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How do you manage active group tasks with younger children? Frazzled!!!
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FrizzyHairDontCare · 13/03/2019 21:39

PGDE student in a P3 class.

The teacher is very old fashioned and the last placement I had was in P6, so I've not had much experience of active, hands-on lessons.

I planned a lesson with a group using counters and ten frames and OMFG, it was atrocious. They just did not stop fiddling with the counters to look at me, there were counters on the floor, they got all muddled up with the child beside them (after having spent ages counting them all out into wee bags).

Please help.

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thatone · 14/03/2019 19:24

I teach the younger grades and just through (some painful) experiences have learned to try to pre-empt every possibility. So make resources as accessible and organised as possible - eg I give each child an A4 card which I call a counting mat and they have to keep resources on there.

Also, until they are trained to do things, I give very specific instructions before they set off - so, what to do when they get to tables, how to put things away and try to label everything so they know where things go.

And I always model how to do the task. HTH and sorry if you're already doing all that.

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ScarlettDarling · 14/03/2019 19:52

I teach Reception and have learned that before I try and do any teaching with practical apparatus, I have to give the kids a bit of time to "explore" the equipment, i.e. let them fiddle around with it for a while!

Once they've had a bit of a play they're more likely to be able to follow instructions and use the apparatus as I request.

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HexagonalBattenburg · 14/03/2019 19:56

I do supply so I've not got the chance to have them "trained" into long-term ways of working. Generally at best you have to really reinforce exactly every step you want them to do before you start giving another piece of input - stop and listen won't work... it has to really be - now put your counters onto the ten frame, fold your arms and look at me level and then pointing out the kids who have followed that level of precision if you're lucky and have an obliging bunch - otherwise I just keep bringing them back to the carpet, leaving the equipment they're working with on the tables to give them the next part of the task and model accordingly if required. Cuts into lesson time a bit if you have to do it that way - but we're not generally blessed with the class size of like 12 carefully selected delightfully obliging children like they tend to have on the videos.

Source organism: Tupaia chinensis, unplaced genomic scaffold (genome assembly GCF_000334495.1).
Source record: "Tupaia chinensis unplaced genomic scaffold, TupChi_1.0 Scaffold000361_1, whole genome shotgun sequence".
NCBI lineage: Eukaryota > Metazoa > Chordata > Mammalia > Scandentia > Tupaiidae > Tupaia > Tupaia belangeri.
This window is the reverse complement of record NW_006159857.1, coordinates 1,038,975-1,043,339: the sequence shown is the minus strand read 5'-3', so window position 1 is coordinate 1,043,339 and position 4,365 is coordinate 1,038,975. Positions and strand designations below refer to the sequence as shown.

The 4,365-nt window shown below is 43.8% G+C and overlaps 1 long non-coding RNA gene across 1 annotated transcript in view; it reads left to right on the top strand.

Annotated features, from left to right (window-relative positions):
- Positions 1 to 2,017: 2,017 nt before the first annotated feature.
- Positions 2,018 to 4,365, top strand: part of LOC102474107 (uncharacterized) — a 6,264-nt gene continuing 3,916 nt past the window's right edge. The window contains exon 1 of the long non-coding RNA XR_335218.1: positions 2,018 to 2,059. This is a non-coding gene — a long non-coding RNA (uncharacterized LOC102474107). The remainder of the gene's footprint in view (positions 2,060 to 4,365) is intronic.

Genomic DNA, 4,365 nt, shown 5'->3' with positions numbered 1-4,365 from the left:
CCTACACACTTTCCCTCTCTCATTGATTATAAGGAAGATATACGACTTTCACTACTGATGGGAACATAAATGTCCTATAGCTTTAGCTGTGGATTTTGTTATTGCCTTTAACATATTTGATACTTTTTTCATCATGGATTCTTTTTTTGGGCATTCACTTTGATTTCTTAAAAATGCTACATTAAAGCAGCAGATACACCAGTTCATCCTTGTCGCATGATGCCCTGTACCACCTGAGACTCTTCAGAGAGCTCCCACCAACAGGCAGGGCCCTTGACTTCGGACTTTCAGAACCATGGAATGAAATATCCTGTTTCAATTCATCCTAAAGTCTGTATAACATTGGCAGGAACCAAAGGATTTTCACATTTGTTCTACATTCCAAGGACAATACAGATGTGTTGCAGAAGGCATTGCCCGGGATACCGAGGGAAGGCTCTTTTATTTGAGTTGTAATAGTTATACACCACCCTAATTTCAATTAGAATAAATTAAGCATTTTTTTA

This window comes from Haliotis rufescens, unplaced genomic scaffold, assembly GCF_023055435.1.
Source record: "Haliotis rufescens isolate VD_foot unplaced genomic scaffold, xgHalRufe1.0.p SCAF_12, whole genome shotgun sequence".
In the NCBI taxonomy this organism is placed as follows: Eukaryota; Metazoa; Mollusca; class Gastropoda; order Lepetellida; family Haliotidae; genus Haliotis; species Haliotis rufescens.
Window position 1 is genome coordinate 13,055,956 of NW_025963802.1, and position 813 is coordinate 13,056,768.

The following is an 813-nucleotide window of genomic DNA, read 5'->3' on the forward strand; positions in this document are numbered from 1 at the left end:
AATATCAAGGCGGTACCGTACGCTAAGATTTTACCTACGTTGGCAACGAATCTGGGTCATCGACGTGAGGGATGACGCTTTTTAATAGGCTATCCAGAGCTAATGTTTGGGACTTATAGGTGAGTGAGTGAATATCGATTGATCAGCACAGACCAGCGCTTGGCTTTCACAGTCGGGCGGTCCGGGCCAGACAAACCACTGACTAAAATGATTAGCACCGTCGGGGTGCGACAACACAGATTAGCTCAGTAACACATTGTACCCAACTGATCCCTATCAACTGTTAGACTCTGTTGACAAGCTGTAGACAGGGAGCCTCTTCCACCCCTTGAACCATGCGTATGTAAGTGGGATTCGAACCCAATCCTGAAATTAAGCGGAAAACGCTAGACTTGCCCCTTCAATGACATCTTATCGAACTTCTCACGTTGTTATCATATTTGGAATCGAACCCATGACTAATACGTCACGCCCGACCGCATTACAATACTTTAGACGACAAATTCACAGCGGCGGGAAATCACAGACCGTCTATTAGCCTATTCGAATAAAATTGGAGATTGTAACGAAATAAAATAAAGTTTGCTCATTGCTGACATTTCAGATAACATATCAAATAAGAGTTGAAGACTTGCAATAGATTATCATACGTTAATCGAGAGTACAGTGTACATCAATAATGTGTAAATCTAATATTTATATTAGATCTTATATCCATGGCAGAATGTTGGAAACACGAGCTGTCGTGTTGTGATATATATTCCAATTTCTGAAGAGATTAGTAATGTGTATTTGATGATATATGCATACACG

There are certain things I now regard as universal laws with maths manipulatives though - there WILL be one child who mysteriously acquires all of the unifix cubes in a pile in front of them; one will always really freak out about the fact they haven't got enough cubes to make a tower of ten in the pretty colour pattern they've decided is much more important than the objective you're trying to teach them; you will be finding the unit cubes from dienes everyfuckingwhere for the next decade after any lesson; numicon odd numbers will always be used as impromptu toy guns; the 3d shape cones and pyramids will always end up as either pretend ice creams or on heads and in any class set of number fans at least 17% of them will have one missing or duplicated number.

It is exactly the same everywhere and it's just how you pre-empt it/contain it/maintain sanity/reduce the amount of it that ends up under the furniture that varies from place to place.

As for counting them out into bags - that's what those wet playtimes with kids who are bored and keep coming asking if you have any jobs that you need doing are absolutely made for! (Or parent helpers - I seem to spend a lot of time re-sorting out the maths equipment into individual sets in my own kids' school when I'm in as a volunteer)

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